What does a transplanted Yankee notice about Texas?
Pickles are everywhere!
You can get pickles at the ball game, at the movies, and they’re even sold by kids as fundraisers. And there are many other varieties of pickled foods that you might not find elsewhere, too: Okra, onions, peppers, eggs, pigs’ feet, peaches, garlic, asparagus, and even something called apple kraut. I am usually a fairly adventurous foodie, but I cannot bring myself to try many of these Texan delicacies. Then again, I’m not a fan of the most mainstream of pickles.
After you live here for a while, you suddenly find that you can understand “Boomhauer” on “King of the Hill.”
After living here for a year or so, I came to the abrupt and unexpected realization that I could now understand what Boomhauer is saying. I had no idea that he was such a philosopher. The statements he makes are more profound than his mumbling-and-bumbling speech would indicate to the casual listener.
“When it rains, it pours.”
I come to Texas by way of Seattle, and the first time there was a significant rain and my boss said, “Holy crap! It’s raining! I need to get home NOW!” I thought she was insane. The big difference between rain here and in the Pacific Northwest is that here the rain has nowhere to go, resulting in floods. Every year heavy rain comes in the spring and every year the residents of Texas living near creeks, rivers, and streams are shocked and indignant at the flooding.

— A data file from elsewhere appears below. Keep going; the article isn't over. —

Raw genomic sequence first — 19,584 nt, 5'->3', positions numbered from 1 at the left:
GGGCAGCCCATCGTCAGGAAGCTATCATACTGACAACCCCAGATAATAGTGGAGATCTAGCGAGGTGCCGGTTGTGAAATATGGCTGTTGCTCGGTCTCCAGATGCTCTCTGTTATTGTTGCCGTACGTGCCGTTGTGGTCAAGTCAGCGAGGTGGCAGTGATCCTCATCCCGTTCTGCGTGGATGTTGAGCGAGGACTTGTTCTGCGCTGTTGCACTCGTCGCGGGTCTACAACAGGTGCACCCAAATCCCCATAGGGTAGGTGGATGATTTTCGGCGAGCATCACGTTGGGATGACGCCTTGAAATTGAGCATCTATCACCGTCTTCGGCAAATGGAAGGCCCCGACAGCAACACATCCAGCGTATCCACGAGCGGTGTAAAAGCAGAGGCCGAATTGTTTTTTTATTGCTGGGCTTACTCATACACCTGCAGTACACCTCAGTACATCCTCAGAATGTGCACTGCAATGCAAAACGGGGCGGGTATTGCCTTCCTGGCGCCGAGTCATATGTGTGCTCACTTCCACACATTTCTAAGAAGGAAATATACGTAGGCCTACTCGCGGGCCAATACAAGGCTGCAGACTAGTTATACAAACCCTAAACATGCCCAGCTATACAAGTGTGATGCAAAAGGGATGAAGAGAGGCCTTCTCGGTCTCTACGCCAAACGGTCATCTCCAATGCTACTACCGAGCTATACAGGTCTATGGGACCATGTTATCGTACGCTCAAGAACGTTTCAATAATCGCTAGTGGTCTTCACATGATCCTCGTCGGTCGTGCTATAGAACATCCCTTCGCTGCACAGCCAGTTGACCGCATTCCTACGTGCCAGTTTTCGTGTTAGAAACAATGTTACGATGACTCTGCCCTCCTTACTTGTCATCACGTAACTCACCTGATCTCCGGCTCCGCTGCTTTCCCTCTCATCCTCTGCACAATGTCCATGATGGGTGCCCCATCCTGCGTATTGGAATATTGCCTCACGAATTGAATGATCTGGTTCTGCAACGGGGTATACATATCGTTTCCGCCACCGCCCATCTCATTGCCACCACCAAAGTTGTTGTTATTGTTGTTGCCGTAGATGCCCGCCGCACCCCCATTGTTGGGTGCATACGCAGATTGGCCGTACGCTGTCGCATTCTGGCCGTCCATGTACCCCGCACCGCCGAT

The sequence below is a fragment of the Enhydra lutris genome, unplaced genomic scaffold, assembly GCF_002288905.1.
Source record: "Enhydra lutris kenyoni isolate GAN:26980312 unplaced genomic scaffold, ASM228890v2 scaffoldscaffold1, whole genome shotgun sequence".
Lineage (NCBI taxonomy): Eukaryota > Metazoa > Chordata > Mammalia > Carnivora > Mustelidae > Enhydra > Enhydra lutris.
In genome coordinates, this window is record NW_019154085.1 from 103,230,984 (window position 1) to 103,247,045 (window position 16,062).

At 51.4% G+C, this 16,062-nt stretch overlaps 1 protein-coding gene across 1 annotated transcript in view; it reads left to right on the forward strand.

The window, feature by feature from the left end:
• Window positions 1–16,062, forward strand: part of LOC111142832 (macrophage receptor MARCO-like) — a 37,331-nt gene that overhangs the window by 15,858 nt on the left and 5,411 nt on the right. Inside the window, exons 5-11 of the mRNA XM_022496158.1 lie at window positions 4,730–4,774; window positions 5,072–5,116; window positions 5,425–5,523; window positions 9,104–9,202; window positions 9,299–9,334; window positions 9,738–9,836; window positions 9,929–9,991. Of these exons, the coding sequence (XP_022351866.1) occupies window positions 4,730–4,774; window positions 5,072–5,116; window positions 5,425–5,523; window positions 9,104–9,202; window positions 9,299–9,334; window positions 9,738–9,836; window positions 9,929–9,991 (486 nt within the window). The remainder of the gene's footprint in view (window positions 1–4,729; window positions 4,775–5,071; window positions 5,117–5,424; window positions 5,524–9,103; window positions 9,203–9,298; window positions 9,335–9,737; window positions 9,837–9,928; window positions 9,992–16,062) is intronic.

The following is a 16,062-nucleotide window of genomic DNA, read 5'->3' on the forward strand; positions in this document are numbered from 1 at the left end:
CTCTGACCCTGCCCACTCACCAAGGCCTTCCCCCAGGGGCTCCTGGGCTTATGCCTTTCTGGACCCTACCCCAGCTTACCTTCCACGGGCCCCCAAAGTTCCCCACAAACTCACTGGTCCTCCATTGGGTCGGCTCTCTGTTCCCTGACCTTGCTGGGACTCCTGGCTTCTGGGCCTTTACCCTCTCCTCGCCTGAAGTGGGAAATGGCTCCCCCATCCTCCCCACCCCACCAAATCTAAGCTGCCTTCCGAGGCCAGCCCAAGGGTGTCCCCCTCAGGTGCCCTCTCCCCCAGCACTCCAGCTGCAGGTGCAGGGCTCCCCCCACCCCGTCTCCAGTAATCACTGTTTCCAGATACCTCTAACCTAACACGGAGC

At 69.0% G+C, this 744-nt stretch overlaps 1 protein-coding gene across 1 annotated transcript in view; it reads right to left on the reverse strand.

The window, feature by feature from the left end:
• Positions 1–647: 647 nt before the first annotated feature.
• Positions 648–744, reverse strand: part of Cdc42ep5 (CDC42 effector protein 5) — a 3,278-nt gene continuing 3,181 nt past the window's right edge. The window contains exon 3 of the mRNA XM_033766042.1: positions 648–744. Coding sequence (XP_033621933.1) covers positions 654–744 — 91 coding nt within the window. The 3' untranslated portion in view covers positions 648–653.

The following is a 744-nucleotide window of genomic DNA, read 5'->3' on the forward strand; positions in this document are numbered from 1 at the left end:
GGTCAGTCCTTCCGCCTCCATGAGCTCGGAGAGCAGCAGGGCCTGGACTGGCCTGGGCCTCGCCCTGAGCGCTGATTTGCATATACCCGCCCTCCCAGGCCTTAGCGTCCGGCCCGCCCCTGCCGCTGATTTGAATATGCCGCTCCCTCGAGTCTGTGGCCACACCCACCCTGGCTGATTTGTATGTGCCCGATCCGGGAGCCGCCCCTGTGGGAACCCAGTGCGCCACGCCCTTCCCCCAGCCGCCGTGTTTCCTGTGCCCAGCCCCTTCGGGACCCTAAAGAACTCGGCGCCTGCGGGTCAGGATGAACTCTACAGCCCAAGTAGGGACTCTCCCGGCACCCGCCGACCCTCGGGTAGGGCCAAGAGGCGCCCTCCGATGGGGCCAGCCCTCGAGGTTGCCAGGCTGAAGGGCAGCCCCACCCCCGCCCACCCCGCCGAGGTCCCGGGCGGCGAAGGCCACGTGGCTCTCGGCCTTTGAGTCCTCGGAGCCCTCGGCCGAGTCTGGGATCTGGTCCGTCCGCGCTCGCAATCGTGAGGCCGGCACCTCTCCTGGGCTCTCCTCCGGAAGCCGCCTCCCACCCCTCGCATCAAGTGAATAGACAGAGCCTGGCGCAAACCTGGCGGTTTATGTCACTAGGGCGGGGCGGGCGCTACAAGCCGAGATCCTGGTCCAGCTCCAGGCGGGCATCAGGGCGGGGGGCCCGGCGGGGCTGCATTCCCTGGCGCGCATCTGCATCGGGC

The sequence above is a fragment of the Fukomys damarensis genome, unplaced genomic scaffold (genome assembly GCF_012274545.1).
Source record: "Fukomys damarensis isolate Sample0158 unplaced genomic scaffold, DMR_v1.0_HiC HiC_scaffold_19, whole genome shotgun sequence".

Belt Buckles and Bling
I might not be true that everything is bigger in Texas, but it’s certainly accurate when it comes to belt buckles and bedazzling. Even Texans who’ve never ridden a horse, touched a live cow, or towed a trailer with some variety of animal in it feel entitled to huge buckles and rodeo bling. Texas is a land where you can buy rhinestone encrusted flip-flops at the feed store and ten-inch sparkly cross necklaces with faux zebra fur and turquoise accents at the 7-11.
Different words are homonyms in Texas.
When my sweetheart uses the Speech-to-Text function on his phone and says, “Right,” the phone will just as often interpret this to be “Rat” or “Rot.” This can result in correcting “You’re right,” to “You’re a rat.” – Believe me, it really can. Also “hell” and “hail” are pronounced the same way here. One time, a friend’s son asked if we could play his CD in the truck. “It has one bad word on it. I hope that’s OK,” he told me. Turns out that the song had a lyric in it about “thunder and hail”, which he thought was actually “thunder and hell.”